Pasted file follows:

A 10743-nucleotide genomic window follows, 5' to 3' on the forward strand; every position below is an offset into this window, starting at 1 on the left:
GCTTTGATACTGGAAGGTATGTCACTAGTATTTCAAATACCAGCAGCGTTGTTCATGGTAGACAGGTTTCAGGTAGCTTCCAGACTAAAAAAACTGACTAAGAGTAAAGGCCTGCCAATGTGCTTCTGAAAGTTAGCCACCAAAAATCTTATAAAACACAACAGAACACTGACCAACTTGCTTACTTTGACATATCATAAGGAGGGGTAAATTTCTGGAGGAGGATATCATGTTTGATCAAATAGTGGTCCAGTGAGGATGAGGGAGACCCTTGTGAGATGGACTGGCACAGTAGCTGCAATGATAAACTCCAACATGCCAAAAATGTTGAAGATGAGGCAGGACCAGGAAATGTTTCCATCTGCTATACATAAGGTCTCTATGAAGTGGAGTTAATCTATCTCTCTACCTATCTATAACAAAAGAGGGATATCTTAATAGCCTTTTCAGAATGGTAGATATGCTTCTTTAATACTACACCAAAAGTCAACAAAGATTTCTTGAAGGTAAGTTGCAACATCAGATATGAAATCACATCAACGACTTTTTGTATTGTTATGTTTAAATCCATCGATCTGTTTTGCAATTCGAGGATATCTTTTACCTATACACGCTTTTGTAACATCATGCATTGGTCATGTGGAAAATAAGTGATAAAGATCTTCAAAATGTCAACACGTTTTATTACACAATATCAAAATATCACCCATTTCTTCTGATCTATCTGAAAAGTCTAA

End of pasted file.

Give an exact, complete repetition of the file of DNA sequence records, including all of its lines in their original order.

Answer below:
A 10743-nucleotide genomic window follows, 5' to 3' on the forward strand; every position below is an offset into this window, starting at 1 on the left:
GCTTTGATACTGGAAGGTATGTCACTAGTATTTCAAATACCAGCAGCGTTGTTCATGGTAGACAGGTTTCAGGTAGCTTCCAGACTAAAAAAACTGACTAAGAGTAAAGGCCTGCCAATGTGCTTCTGAAAGTTAGCCACCAAAAATCTTATAAAACACAACAGAACACTGACCAACTTGCTTACTTTGACATATCATAAGGAGGGGTAAATTTCTGGAGGAGGATATCATGTTTGATCAAATAGTGGTCCAGTGAGGATGAGGGAGACCCTTGTGAGATGGACTGGCACAGTAGCTGCAATGATAAACTCCAACATGCCAAAAATGTTGAAGATGAGGCAGGACCAGGAAATGTTTCCATCTGCTATACATAAGGTCTCTATGAAGTGGAGTTAATCTATCTCTCTACCTATCTATAACAAAAGAGGGATATCTTAATAGCCTTTTCAGAATGGTAGATATGCTTCTTTAATACTACACCAAAAGTCAACAAAGATTTCTTGAAGGTAAGTTGCAACATCAGATATGAAATCACATCAACGACTTTTTGTATTGTTATGTTTAAATCCATCGATCTGTTTTGCAATTCGAGGATATCTTTTACCTATACACGCTTTTGTAACATCATGCATTGGTCATGTGGAAAATAAGTGATAAAGATCTTCAAAATGTCAACACGTTTTATTACACAATATCAAAATATCACCCATTTCTTCTGATCTATCTGAAAAGTCTAA